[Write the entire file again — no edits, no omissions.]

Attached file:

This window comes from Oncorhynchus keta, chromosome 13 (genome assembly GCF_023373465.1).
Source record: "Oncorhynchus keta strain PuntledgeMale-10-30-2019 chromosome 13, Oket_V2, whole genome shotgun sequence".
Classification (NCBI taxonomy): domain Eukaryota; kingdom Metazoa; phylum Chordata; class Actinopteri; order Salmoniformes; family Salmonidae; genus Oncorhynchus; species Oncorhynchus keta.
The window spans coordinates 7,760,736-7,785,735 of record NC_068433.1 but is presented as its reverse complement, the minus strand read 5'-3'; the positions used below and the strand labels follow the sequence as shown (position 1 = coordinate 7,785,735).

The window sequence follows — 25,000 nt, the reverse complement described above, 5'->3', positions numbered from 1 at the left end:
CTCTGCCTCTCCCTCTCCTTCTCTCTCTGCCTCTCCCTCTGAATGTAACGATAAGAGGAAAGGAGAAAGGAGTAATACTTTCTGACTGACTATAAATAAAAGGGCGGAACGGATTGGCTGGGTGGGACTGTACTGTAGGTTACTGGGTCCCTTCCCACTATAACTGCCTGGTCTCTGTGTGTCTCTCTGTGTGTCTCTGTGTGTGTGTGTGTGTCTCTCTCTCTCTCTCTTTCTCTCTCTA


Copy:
This window comes from Oncorhynchus keta, chromosome 13 (genome assembly GCF_023373465.1).
Source record: "Oncorhynchus keta strain PuntledgeMale-10-30-2019 chromosome 13, Oket_V2, whole genome shotgun sequence".
Classification (NCBI taxonomy): domain Eukaryota; kingdom Metazoa; phylum Chordata; class Actinopteri; order Salmoniformes; family Salmonidae; genus Oncorhynchus; species Oncorhynchus keta.
The window spans coordinates 7,760,736-7,785,735 of record NC_068433.1 but is presented as its reverse complement, the minus strand read 5'-3'; the positions used below and the strand labels follow the sequence as shown (position 1 = coordinate 7,785,735).

The window sequence follows — 25,000 nt, the reverse complement described above, 5'->3', positions numbered from 1 at the left end:
CTCTGCCTCTCCCTCTCCTTCTCTCTCTGCCTCTCCCTCTGAATGTAACGATAAGAGGAAAGGAGAAAGGAGTAATACTTTCTGACTGACTATAAATAAAAGGGCGGAACGGATTGGCTGGGTGGGACTGTACTGTAGGTTACTGGGTCCCTTCCCACTATAACTGCCTGGTCTCTGTGTGTCTCTCTGTGTGTCTCTGTGTGTGTGTGTGTGTCTCTCTCTCTCTCTCTTTCTCTCTCTA